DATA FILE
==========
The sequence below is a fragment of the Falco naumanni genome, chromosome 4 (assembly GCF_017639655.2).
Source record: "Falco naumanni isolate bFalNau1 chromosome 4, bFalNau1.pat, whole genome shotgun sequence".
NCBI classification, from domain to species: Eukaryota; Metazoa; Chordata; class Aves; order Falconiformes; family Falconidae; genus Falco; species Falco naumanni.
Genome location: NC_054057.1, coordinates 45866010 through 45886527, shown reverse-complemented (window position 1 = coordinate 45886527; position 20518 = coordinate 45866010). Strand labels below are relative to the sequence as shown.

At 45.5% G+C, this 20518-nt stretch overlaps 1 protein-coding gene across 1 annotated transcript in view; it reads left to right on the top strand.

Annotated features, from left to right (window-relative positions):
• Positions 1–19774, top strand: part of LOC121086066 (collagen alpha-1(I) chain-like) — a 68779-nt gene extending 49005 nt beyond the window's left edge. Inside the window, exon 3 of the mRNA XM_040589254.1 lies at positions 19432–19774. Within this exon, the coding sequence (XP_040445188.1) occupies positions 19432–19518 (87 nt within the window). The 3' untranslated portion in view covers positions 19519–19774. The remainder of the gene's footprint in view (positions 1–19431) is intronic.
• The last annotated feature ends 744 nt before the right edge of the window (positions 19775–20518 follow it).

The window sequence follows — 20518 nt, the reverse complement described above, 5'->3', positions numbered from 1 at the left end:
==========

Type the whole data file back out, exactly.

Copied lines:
The sequence below is a fragment of the Falco naumanni genome, chromosome 4 (assembly GCF_017639655.2).
Source record: "Falco naumanni isolate bFalNau1 chromosome 4, bFalNau1.pat, whole genome shotgun sequence".
NCBI classification, from domain to species: Eukaryota; Metazoa; Chordata; class Aves; order Falconiformes; family Falconidae; genus Falco; species Falco naumanni.
Genome location: NC_054057.1, coordinates 45866010 through 45886527, shown reverse-complemented (window position 1 = coordinate 45886527; position 20518 = coordinate 45866010). Strand labels below are relative to the sequence as shown.

At 45.5% G+C, this 20518-nt stretch overlaps 1 protein-coding gene across 1 annotated transcript in view; it reads left to right on the top strand.

Annotated features, from left to right (window-relative positions):
• Positions 1–19774, top strand: part of LOC121086066 (collagen alpha-1(I) chain-like) — a 68779-nt gene extending 49005 nt beyond the window's left edge. Inside the window, exon 3 of the mRNA XM_040589254.1 lies at positions 19432–19774. Within this exon, the coding sequence (XP_040445188.1) occupies positions 19432–19518 (87 nt within the window). The 3' untranslated portion in view covers positions 19519–19774. The remainder of the gene's footprint in view (positions 1–19431) is intronic.
• The last annotated feature ends 744 nt before the right edge of the window (positions 19775–20518 follow it).

The window sequence follows — 20518 nt, the reverse complement described above, 5'->3', positions numbered from 1 at the left end: